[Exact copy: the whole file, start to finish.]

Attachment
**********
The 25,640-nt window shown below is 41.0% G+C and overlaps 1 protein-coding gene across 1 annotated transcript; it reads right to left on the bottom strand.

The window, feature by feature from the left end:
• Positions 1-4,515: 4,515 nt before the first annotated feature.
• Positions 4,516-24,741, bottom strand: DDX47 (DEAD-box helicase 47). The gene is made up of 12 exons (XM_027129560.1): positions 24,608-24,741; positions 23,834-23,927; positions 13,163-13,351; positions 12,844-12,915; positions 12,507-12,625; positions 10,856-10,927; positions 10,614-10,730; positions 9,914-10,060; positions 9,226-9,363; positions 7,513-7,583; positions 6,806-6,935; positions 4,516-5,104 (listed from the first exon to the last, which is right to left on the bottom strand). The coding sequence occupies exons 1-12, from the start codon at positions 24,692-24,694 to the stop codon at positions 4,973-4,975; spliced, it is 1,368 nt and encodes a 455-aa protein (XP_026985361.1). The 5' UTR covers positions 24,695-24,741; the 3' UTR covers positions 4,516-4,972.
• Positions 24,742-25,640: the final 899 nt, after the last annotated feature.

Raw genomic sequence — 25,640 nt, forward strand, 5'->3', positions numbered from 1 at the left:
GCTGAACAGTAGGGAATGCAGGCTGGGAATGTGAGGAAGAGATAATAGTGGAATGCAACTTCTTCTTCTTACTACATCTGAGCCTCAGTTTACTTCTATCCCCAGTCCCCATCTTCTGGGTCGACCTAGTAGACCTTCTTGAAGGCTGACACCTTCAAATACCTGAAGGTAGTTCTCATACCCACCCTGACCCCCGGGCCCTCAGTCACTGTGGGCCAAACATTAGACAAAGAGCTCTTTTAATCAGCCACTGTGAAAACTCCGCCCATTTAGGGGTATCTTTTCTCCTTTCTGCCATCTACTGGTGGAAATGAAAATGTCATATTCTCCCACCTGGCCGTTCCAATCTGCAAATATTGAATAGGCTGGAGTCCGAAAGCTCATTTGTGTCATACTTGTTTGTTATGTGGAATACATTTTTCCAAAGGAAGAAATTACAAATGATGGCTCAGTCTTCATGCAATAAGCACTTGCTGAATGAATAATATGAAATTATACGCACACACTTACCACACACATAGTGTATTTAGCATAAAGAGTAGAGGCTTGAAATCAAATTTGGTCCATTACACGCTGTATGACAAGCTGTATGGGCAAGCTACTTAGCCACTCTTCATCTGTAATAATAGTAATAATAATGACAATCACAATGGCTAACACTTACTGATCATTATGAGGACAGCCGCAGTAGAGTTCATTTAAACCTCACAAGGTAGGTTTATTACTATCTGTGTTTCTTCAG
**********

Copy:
The 25,640-nt window shown below is 41.0% G+C and overlaps 1 protein-coding gene across 1 annotated transcript; it reads right to left on the bottom strand.

The window, feature by feature from the left end:
• Positions 1-4,515: 4,515 nt before the first annotated feature.
• Positions 4,516-24,741, bottom strand: DDX47 (DEAD-box helicase 47). The gene is made up of 12 exons (XM_027129560.1): positions 24,608-24,741; positions 23,834-23,927; positions 13,163-13,351; positions 12,844-12,915; positions 12,507-12,625; positions 10,856-10,927; positions 10,614-10,730; positions 9,914-10,060; positions 9,226-9,363; positions 7,513-7,583; positions 6,806-6,935; positions 4,516-5,104 (listed from the first exon to the last, which is right to left on the bottom strand). The coding sequence occupies exons 1-12, from the start codon at positions 24,692-24,694 to the stop codon at positions 4,973-4,975; spliced, it is 1,368 nt and encodes a 455-aa protein (XP_026985361.1). The 5' UTR covers positions 24,695-24,741; the 3' UTR covers positions 4,516-4,972.
• Positions 24,742-25,640: the final 899 nt, after the last annotated feature.

Raw genomic sequence — 25,640 nt, forward strand, 5'->3', positions numbered from 1 at the left:
GCTGAACAGTAGGGAATGCAGGCTGGGAATGTGAGGAAGAGATAATAGTGGAATGCAACTTCTTCTTCTTACTACATCTGAGCCTCAGTTTACTTCTATCCCCAGTCCCCATCTTCTGGGTCGACCTAGTAGACCTTCTTGAAGGCTGACACCTTCAAATACCTGAAGGTAGTTCTCATACCCACCCTGACCCCCGGGCCCTCAGTCACTGTGGGCCAAACATTAGACAAAGAGCTCTTTTAATCAGCCACTGTGAAAACTCCGCCCATTTAGGGGTATCTTTTCTCCTTTCTGCCATCTACTGGTGGAAATGAAAATGTCATATTCTCCCACCTGGCCGTTCCAATCTGCAAATATTGAATAGGCTGGAGTCCGAAAGCTCATTTGTGTCATACTTGTTTGTTATGTGGAATACATTTTTCCAAAGGAAGAAATTACAAATGATGGCTCAGTCTTCATGCAATAAGCACTTGCTGAATGAATAATATGAAATTATACGCACACACTTACCACACACATAGTGTATTTAGCATAAAGAGTAGAGGCTTGAAATCAAATTTGGTCCATTACACGCTGTATGACAAGCTGTATGGGCAAGCTACTTAGCCACTCTTCATCTGTAATAATAGTAATAATAATGACAATCACAATGGCTAACACTTACTGATCATTATGAGGACAGCCGCAGTAGAGTTCATTTAAACCTCACAAGGTAGGTTTATTACTATCTGTGTTTCTTCAG